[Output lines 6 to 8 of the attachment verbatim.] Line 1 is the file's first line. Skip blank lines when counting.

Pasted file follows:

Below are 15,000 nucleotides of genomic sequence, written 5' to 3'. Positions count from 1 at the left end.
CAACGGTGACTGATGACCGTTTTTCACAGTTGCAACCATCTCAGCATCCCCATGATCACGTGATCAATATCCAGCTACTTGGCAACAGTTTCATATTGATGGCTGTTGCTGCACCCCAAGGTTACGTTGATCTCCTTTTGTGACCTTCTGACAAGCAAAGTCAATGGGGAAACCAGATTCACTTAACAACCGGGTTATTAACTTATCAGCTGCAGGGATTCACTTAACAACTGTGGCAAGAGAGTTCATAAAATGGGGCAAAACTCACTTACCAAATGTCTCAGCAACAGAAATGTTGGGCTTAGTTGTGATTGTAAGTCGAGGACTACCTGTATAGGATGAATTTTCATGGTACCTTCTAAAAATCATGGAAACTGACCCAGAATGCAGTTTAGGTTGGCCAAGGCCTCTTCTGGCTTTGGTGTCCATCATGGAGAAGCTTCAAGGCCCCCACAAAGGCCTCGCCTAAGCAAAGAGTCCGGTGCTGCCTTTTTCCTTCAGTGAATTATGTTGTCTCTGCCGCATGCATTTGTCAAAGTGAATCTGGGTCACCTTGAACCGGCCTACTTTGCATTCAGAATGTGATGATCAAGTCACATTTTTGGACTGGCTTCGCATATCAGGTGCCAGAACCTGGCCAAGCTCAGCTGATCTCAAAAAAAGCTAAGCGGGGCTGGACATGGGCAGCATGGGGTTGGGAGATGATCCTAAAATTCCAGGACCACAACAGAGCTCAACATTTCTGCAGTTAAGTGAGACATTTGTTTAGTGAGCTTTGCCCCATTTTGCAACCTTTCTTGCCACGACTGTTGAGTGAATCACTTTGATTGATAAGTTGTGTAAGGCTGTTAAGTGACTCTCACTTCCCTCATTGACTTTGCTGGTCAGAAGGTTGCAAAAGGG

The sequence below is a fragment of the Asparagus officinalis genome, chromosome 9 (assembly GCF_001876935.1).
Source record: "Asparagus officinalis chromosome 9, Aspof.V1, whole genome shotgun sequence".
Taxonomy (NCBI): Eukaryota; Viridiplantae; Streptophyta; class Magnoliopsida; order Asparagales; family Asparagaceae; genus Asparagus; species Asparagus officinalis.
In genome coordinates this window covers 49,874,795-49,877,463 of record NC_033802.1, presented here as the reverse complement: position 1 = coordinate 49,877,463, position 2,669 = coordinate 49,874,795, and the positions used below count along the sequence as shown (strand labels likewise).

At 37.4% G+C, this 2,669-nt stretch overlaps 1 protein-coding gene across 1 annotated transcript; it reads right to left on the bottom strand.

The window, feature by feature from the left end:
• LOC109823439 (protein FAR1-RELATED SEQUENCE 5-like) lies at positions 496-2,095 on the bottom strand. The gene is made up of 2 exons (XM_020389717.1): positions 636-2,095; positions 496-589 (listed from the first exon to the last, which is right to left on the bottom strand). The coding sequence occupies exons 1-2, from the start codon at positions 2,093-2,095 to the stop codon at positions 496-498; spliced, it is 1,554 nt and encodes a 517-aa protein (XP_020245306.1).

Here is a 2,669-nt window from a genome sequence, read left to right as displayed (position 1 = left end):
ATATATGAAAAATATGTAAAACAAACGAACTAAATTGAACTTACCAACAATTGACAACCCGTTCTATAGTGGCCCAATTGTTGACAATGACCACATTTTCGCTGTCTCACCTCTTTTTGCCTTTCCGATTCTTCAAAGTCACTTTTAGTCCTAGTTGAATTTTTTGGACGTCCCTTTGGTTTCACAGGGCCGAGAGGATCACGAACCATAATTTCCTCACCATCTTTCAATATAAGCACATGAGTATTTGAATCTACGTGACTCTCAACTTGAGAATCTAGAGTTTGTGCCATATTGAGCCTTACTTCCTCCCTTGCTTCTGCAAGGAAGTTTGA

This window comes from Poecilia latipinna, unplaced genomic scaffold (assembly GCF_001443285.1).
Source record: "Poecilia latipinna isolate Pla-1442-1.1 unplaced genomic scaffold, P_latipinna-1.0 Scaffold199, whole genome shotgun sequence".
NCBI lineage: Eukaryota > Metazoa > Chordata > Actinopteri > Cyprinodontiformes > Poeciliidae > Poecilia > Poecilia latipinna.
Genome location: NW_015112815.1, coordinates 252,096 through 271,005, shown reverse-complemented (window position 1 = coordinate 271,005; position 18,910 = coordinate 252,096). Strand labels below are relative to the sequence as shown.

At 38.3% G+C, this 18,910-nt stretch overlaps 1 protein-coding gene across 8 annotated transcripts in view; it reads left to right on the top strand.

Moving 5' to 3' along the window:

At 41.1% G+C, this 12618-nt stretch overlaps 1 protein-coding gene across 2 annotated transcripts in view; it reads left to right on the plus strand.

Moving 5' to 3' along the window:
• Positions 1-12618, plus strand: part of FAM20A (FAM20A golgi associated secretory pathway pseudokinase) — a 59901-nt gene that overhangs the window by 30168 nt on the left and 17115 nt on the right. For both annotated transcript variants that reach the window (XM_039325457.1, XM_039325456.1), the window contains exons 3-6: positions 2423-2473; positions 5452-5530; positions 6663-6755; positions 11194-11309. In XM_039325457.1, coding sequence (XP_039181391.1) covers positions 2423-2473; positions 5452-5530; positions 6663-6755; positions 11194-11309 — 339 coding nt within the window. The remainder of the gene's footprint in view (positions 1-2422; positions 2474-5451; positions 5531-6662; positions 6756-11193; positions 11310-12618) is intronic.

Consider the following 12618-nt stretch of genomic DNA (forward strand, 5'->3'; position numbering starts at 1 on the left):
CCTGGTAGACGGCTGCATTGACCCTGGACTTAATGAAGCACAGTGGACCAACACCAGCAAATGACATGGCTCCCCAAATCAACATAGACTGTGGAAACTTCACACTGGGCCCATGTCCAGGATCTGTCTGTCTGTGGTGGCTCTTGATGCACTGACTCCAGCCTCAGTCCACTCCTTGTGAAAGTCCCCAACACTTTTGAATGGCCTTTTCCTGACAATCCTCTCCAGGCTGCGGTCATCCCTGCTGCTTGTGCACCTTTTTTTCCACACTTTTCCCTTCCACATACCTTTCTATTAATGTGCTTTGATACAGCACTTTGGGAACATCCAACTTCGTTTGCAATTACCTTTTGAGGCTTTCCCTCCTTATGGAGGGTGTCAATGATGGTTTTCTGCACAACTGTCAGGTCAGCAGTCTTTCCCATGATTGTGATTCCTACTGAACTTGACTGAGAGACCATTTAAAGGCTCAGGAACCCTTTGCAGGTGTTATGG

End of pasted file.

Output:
In genome coordinates this window covers 49,874,795-49,877,463 of record NC_033802.1, presented here as the reverse complement: position 1 = coordinate 49,877,463, position 2,669 = coordinate 49,874,795, and the positions used below count along the sequence as shown (strand labels likewise).

At 37.4% G+C, this 2,669-nt stretch overlaps 1 protein-coding gene across 1 annotated transcript; it reads right to left on the bottom strand.

The window, feature by feature from the left end: